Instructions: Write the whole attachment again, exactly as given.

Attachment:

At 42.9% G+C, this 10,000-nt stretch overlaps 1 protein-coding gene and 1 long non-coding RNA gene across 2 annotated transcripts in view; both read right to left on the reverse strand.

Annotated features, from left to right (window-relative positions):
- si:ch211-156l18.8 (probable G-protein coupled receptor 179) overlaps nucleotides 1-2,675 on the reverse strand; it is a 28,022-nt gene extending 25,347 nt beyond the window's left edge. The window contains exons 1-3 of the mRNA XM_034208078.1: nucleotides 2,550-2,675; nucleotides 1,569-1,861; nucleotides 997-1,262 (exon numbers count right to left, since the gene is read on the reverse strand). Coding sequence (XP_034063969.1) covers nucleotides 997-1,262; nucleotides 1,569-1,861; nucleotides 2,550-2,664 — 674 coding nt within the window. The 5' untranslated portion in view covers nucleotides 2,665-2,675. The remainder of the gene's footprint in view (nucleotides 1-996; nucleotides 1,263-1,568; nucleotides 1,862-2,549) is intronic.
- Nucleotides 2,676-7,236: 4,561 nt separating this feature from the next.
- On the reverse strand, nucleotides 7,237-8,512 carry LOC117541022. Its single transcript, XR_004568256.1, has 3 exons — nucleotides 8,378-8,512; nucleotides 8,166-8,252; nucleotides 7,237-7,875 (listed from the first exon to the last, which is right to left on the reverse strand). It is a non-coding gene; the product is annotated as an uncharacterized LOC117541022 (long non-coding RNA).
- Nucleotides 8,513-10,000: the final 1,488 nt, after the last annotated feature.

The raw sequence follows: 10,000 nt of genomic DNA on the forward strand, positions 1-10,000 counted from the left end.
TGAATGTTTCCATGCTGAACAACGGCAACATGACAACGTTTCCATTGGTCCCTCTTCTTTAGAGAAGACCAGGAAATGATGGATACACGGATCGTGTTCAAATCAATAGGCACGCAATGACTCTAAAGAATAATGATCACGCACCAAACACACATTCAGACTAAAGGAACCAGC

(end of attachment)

At 42.9% G+C, this 10,000-nt stretch overlaps 1 protein-coding gene and 1 long non-coding RNA gene across 2 annotated transcripts in view; both read right to left on the reverse strand.

Annotated features, from left to right (window-relative positions):
- si:ch211-156l18.8 (probable G-protein coupled receptor 179) overlaps nucleotides 1-2,675 on the reverse strand; it is a 28,022-nt gene extending 25,347 nt beyond the window's left edge. The window contains exons 1-3 of the mRNA XM_034208078.1: nucleotides 2,550-2,675; nucleotides 1,569-1,861; nucleotides 997-1,262 (exon numbers count right to left, since the gene is read on the reverse strand). Coding sequence (XP_034063969.1) covers nucleotides 997-1,262; nucleotides 1,569-1,861; nucleotides 2,550-2,664 — 674 coding nt within the window. The 5' untranslated portion in view covers nucleotides 2,665-2,675. The remainder of the gene's footprint in view (nucleotides 1-996; nucleotides 1,263-1,568; nucleotides 1,862-2,549) is intronic.
- Nucleotides 2,676-7,236: 4,561 nt separating this feature from the next.
- On the reverse strand, nucleotides 7,237-8,512 carry LOC117541022. Its single transcript, XR_004568256.1, has 3 exons — nucleotides 8,378-8,512; nucleotides 8,166-8,252; nucleotides 7,237-7,875 (listed from the first exon to the last, which is right to left on the reverse strand). It is a non-coding gene; the product is annotated as an uncharacterized LOC117541022 (long non-coding RNA).
- Nucleotides 8,513-10,000: the final 1,488 nt, after the last annotated feature.

The raw sequence follows: 10,000 nt of genomic DNA on the forward strand, positions 1-10,000 counted from the left end.
TGAATGTTTCCATGCTGAACAACGGCAACATGACAACGTTTCCATTGGTCCCTCTTCTTTAGAGAAGACCAGGAAATGATGGATACACGGATCGTGTTCAAATCAATAGGCACGCAATGACTCTAAAGAATAATGATCACGCACCAAACACACATTCAGACTAAAGGAACCAGC